Everything Australian food exporters need to know in 2017
Major food retailers have almost unprecedented buying power, driving down prices for suppliers and putting the global food production and processing market under pressure. Atradius has developed a newly-published food market monitor to help exporters navigate this fiercely-competitive marketplace.
The report focuses on 12 key global markets: USA, Germany, France, Belgium, Spain, Denmark, Italy, the Netherlands, Ireland, Poland, Hungary, and Portugal. It found that there is a significant amount of consolidation taking place within the industry as companies look to merge to insulate themselves against drops in demand for certain products, as well as volatile commodity prices.
Broken down by country, the report offers key insights including:
The food and beverage manufacturing industry is one of the largest in the country, employing more than 1.4 million people in more than 21,000 companies, generating revenues of around US$760 billion. The market is tipped to grow by a modest 1.6 per cent in 2017, which is below the expected GDP for the same period. This is largely due to relatively benign agricultural commodity prices, as well as new requirements imposed by the US Food and Drug Administration for manufacturers to include nutritional facts on packaged food to reflect new scientific information, which adds costs to food production.
High energy and labour costs are impacting the Belgian food industry, with labour costing 20 per cent more than in France, Germany and The Netherlands. This reduces profit margins for Belgian companies, though the market is still profitable. This is largely due to the high quality of food products produced in the country, as well as its strong export performance to markets outside of the EU. The sector is set to grow by 1.8 per cent in 2017, ahead of the anticipated 1.3 per cent growth in the country’s GDP.
The food sector is Germany’s third-largest industry, employing more than 570,000 people. Domestic market conditions have seen annual turnover figures either level off or decrease, mainly due to a shrinking population and increasing price pressure. A number of high-profile fraud cases have added more pressure, while the fiercely-competitive market has led to a major squeeze on prices for suppliers.
Netherlands: As one of the largest exporters of agricultural and food products in the world, the Netherlands’s food product exports totaling EUR 60 billion in 2015. Small and mid-sized retailers are being squeezed and are expected to lose further market share. Profit margins overall are tipped to remain stable, with the market expected to grow by 1.1 percent in 2017, below the expected GDP of 1.5 percent.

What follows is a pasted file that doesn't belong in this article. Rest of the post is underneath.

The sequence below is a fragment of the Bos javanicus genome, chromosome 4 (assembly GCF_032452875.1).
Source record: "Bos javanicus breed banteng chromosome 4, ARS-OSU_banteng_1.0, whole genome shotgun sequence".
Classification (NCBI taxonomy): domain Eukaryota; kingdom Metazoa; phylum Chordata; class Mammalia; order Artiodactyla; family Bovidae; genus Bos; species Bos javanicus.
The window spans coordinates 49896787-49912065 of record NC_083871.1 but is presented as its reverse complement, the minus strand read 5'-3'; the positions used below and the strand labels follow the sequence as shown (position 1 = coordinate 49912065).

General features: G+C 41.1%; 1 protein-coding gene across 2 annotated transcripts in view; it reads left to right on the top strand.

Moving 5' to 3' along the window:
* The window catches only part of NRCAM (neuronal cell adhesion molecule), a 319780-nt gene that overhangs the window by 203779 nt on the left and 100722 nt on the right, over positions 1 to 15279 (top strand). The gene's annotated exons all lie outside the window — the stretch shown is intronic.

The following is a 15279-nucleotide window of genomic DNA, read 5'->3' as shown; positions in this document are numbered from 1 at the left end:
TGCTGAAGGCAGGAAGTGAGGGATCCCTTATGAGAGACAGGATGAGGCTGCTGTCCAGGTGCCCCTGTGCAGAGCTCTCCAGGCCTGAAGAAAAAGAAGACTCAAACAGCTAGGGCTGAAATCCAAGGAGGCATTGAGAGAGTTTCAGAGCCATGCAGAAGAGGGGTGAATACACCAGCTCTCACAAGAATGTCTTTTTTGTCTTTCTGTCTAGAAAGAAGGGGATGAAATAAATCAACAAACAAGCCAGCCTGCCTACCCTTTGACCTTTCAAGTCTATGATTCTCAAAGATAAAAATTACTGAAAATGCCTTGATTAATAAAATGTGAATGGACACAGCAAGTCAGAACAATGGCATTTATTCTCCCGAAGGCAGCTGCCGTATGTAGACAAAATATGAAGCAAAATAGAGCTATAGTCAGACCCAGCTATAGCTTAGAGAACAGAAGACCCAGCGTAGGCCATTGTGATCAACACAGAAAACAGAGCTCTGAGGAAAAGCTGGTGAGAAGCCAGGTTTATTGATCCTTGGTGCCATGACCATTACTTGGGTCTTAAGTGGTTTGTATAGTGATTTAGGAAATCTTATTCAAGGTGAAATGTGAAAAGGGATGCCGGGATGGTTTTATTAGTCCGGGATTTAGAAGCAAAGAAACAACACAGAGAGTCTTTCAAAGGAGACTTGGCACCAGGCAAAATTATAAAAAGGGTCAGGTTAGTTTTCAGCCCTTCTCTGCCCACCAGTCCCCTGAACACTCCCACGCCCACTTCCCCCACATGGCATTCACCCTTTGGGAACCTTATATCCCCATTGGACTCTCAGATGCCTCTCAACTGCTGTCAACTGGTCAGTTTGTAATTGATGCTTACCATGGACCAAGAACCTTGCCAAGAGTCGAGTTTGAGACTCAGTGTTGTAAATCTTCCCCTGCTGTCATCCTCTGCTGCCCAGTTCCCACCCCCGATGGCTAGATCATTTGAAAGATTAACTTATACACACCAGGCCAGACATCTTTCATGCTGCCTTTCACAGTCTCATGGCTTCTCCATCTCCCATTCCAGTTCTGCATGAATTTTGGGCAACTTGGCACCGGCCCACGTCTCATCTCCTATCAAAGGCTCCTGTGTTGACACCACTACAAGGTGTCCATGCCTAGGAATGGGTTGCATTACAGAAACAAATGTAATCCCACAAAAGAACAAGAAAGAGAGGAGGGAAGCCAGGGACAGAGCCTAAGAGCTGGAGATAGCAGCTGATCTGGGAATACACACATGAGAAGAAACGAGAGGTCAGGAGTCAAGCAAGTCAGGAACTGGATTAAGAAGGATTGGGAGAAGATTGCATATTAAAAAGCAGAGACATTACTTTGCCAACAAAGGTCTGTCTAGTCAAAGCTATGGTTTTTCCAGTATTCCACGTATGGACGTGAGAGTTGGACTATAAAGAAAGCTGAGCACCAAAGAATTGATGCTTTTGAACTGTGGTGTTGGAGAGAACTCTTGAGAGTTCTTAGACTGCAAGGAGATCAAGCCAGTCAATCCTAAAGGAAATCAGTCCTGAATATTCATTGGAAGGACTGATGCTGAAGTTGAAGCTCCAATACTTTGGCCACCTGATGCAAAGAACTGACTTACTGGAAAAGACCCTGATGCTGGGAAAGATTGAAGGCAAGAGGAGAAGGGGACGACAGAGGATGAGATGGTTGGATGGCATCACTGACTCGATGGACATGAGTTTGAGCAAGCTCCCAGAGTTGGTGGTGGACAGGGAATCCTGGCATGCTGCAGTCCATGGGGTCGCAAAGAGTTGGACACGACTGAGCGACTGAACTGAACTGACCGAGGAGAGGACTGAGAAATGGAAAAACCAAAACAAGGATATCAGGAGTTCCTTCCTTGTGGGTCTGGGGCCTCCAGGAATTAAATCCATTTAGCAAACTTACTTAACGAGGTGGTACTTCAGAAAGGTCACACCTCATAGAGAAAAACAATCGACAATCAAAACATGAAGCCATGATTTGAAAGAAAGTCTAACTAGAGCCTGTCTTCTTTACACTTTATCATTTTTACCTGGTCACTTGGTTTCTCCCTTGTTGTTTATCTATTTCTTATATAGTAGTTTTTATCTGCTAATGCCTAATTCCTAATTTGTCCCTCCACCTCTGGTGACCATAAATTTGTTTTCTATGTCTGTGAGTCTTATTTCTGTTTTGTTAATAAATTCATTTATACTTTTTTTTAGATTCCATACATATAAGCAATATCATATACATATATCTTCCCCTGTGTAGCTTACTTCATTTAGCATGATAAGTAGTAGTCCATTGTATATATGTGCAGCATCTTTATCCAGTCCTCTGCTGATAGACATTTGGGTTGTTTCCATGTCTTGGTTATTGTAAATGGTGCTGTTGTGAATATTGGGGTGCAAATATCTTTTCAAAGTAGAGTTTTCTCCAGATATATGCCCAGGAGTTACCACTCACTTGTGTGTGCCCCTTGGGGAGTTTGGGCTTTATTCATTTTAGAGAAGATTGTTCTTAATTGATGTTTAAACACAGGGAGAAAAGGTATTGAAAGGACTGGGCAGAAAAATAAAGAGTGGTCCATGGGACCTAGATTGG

Worth EUR 170 billion in 2015, the French food sector is expected to grow by 1.6 percent in 2017. Many domestic food producers’ margins have been negatively impacted by price competition in the French food retail market. The level of non-payment notifications and insolvencies is low in the sector compared to other industries.
The export-driven food sector remains Ireland’s most important, employing around 50,000 people directly with a further 180,000 related jobs in farming and support industries. It is highly-dependent on the UK market, which accounts for 40 percent of its exports, so the shrinking margins and volatility caused by the Brexit decision has had a negative impact on this market.
The Polish food sector, which accounts for 6 percent of GDP and 13 percent of exports, is fairly buoyant at present and, in 2017, the sector is expected to grow by at least 3 percent. Given its current fragmentation, a further concentration and consolidation process in the Polish food sector is highly probable.
Denmark: Denmark’s exports in recent years have been driven by emerging markets, but the sector contracted by 0.3 percent in 2015 and is expected to level off in 2017 due to strong domestic and international competition and low sales prices. As profit margins are generally low, smaller players are susceptible to sudden market shocks.
The food and beverages sector is a very important part of the Hungarian economy, as the second-largest employer and the third-largest producer in the manufacturing industry. It is expected to experience growth of around 2.4 percent in 2017, driven mainly by exports. Primary exports are fruits and vegetables, meat, and dairy products. That high export exposure does make it susceptible to global volatility.
Italy’s food sector employs around 385,000 people and generated a total turnover of EUR 135 billion in 2015, with exports accounting for EUR 36.9 billion. Italy is also the world’s biggest exporter of wine. The short term outlook for Italian food exports remains positive, and the industry as a whole is expected to grow by 1.2 percent in 2017.